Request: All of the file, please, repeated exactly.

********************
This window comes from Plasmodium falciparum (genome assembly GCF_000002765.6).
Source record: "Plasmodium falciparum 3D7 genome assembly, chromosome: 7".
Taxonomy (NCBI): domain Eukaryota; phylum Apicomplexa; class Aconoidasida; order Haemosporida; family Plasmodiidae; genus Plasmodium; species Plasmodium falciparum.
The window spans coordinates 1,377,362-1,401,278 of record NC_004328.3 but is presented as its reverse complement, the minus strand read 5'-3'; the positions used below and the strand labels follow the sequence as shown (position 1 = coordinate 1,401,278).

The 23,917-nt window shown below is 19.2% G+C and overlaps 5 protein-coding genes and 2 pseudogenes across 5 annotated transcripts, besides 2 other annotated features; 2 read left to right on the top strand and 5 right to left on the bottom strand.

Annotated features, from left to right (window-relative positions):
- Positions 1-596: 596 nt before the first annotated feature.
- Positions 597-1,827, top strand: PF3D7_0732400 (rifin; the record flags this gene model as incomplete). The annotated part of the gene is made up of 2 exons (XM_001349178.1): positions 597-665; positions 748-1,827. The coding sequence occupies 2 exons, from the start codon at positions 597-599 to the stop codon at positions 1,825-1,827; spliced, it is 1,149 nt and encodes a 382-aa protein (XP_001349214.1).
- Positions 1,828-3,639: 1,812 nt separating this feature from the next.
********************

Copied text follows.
This window comes from Plasmodium falciparum (genome assembly GCF_000002765.6).
Source record: "Plasmodium falciparum 3D7 genome assembly, chromosome: 7".
Taxonomy (NCBI): domain Eukaryota; phylum Apicomplexa; class Aconoidasida; order Haemosporida; family Plasmodiidae; genus Plasmodium; species Plasmodium falciparum.
The window spans coordinates 1,377,362-1,401,278 of record NC_004328.3 but is presented as its reverse complement, the minus strand read 5'-3'; the positions used below and the strand labels follow the sequence as shown (position 1 = coordinate 1,401,278).

The 23,917-nt window shown below is 19.2% G+C and overlaps 5 protein-coding genes and 2 pseudogenes across 5 annotated transcripts, besides 2 other annotated features; 2 read left to right on the top strand and 5 right to left on the bottom strand.

Annotated features, from left to right (window-relative positions):
- Positions 1-596: 596 nt before the first annotated feature.
- Positions 597-1,827, top strand: PF3D7_0732400 (rifin; the record flags this gene model as incomplete). The annotated part of the gene is made up of 2 exons (XM_001349178.1): positions 597-665; positions 748-1,827. The coding sequence occupies 2 exons, from the start codon at positions 597-599 to the stop codon at positions 1,825-1,827; spliced, it is 1,149 nt and encodes a 382-aa protein (XP_001349214.1).
- Positions 1,828-3,639: 1,812 nt separating this feature from the next.